Most New Yorkers wouldn’t recognize Kirsten Gillibrand, the state’s junior senator, if they ran into her on the street. An upstate politician who replaced Hillary Clinton one year ago, Gillibrand is suffering from mediocre poll numbers and may face a primary challenger for her Senate seat later this fall. Yet, Senator Gillibrand might just be the MTA’s last hope.
Currently, in Washington, D.C., Senate Democrats are working to propose another bill aimed at jobs creation. Within this bill would be significant levels of spending on infrastructure including public transit. As Streetsblog Capitol Hill reported yesterday, the current iteration of the bill would feature $14 billion for roads and $7.5 billion for transit. The bill would again allow discretionary operations spending for transit authorities, and the MTA would be able to apply ten percent of any funds allocated toward it to cover operating deficits.
Meanwhile, Gillibrand is lobbying on behalf of transit. As Michael McAuliff of the Daily News reported late last week (with an erroneous take on the news), Gillibrand has penned a letter to Senate Majority Leader Harry Reid asking him to include $15 billion in spending for transit. Relying on the current financial plight of the MTA to frame her request, she wrote:
I urge you to include $15 billion for transit investments, and include provisions to allow up to 10% of transit funds to be used for operational expenses. This funding flexibility can help alleviate service cuts as the State looks to right its budget during this recession. This funding will not only help maintain employment levels to a system that is so critical to the region’s economy, but will spur job grown throughout the Tristate area.
There is, of course, not a small measure of politics involved here. Gillibrand needs to put forward an effort to fight for the jobs of New Yorkers as she faces a difficult election year. But at the same time, she could be the last best hope for the MTA. As it stands now, the MTA does not expect the state to further fund transportation in New York, and the plan is to move forward with the service cuts come late June. The money would have be in hand before that for bus routes, student MetroCards and a full slate of subway service to remain. If Gillibrand can deliver and deliver quickly, there is hope yet.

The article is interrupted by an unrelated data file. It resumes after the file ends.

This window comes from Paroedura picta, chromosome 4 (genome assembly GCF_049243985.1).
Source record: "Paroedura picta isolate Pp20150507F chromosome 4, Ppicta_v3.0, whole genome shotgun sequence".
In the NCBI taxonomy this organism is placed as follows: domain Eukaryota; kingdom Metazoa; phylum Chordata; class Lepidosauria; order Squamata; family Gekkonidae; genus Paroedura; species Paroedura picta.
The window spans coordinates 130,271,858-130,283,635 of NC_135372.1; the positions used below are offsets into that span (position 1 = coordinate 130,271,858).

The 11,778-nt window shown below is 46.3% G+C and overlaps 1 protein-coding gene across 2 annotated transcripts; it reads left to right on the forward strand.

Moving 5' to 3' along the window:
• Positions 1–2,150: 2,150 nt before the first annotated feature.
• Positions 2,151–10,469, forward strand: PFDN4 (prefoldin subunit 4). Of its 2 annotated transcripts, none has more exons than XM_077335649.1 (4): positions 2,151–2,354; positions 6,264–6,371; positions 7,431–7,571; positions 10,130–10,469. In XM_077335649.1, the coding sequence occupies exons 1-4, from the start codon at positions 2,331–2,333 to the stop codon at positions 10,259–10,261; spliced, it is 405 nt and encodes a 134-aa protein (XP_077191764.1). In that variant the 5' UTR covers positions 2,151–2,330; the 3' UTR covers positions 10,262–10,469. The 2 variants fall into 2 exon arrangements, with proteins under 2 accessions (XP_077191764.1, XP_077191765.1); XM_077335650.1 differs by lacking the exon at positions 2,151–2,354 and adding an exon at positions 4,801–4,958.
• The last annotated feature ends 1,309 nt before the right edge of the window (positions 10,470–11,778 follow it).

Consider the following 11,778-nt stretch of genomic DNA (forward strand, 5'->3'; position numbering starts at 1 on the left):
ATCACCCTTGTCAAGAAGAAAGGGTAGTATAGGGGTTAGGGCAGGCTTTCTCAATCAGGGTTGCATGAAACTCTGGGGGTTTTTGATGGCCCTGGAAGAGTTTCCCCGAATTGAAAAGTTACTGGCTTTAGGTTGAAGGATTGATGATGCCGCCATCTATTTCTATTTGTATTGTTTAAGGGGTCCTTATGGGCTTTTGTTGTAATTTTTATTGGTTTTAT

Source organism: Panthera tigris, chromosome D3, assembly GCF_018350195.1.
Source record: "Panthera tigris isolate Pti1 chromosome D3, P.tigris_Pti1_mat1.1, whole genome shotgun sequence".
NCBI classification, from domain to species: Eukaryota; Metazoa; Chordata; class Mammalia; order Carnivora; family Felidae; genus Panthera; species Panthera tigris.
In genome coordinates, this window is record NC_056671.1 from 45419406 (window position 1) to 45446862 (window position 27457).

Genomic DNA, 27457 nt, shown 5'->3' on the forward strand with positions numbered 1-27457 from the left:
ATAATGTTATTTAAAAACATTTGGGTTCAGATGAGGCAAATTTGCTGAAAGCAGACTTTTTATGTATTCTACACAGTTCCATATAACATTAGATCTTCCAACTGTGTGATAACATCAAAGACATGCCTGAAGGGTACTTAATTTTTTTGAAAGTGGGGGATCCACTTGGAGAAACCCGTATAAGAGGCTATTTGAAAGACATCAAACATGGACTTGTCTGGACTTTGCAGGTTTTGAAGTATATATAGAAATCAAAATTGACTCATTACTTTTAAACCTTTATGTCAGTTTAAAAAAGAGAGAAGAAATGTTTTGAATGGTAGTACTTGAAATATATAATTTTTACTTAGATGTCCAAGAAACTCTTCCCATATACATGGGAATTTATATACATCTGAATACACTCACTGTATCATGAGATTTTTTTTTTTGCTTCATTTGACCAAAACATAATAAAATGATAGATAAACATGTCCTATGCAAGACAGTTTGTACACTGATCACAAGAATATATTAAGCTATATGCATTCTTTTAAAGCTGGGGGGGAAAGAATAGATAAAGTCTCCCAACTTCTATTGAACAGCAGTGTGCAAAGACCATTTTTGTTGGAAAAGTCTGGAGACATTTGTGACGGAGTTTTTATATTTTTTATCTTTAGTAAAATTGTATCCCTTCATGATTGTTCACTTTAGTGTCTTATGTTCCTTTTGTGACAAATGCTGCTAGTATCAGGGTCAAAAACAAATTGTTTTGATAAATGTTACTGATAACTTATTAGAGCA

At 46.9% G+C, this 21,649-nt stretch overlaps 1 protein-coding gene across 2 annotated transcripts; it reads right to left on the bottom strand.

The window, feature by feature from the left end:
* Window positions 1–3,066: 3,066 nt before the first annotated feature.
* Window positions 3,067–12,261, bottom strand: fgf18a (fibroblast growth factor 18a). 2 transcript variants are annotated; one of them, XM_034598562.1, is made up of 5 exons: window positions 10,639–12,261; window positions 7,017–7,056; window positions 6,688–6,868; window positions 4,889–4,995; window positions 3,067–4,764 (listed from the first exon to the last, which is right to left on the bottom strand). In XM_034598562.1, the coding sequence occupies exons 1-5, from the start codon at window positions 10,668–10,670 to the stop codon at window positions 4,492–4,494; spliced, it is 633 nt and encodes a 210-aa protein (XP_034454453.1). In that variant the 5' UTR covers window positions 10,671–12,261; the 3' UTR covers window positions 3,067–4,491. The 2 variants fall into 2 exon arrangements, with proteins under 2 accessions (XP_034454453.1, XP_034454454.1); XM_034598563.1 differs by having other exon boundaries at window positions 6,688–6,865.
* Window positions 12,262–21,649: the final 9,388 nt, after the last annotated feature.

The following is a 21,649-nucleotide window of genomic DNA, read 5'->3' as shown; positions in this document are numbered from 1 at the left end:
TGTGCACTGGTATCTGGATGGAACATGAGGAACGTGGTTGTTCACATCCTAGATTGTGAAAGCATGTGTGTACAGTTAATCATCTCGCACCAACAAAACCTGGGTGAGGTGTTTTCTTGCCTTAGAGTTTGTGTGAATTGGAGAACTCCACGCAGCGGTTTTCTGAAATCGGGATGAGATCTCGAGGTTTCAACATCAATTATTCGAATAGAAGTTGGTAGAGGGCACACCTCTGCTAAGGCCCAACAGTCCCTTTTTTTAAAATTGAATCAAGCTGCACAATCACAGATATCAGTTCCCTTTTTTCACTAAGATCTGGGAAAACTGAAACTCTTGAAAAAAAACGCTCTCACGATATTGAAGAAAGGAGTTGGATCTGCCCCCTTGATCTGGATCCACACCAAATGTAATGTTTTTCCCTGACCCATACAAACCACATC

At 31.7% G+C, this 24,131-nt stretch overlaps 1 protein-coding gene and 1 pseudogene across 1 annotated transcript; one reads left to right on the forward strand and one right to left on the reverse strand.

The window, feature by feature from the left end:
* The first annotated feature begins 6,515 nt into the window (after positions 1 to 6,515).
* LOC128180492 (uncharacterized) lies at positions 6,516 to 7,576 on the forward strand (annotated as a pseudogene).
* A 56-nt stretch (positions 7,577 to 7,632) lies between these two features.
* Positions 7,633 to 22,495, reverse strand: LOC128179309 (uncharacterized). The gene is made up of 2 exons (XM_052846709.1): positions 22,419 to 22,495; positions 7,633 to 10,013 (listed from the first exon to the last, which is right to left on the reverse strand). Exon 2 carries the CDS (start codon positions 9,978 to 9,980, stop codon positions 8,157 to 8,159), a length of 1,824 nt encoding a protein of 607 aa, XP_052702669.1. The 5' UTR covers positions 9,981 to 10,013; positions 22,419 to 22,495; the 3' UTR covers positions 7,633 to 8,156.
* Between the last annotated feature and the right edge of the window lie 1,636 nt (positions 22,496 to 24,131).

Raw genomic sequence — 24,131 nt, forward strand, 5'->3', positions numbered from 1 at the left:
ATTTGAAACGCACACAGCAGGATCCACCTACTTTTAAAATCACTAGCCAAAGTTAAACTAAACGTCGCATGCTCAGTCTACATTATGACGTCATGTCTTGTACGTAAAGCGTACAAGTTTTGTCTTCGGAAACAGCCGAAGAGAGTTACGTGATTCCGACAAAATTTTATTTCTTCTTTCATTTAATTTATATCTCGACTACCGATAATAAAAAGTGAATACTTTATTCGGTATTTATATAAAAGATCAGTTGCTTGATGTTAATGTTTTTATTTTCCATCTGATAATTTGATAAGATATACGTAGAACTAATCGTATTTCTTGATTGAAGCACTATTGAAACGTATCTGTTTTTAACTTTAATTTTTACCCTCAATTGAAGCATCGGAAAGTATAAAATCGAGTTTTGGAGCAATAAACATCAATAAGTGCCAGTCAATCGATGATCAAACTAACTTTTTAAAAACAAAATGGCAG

Of course, this promise of federal funds and my belief that it could be used on operations stand in stark contrast to my repeated opposition to Gene Russianoff’s calls to use currently allocated stimulus funds to cover the budget gap. In that case, Russianoff’s plan calls for a reallocation of money already promised to MTA capital projects. Here, the MTA would be getting federal funds with the express, original belief that the money would be going to operations. There is a subtle, but important, distinction.
In the end, though, we can’t put too much faith into federal funding. These dollars are the equivalent of a sugar high: It might feel good to avoid the cuts now, but it doesn’t do anything to address the institutional problems inherent in the way the city and state do not provide adequate funding mechanisms for the MTA. For now, if avoiding service cuts this year right now is the goal, it just might do the trick.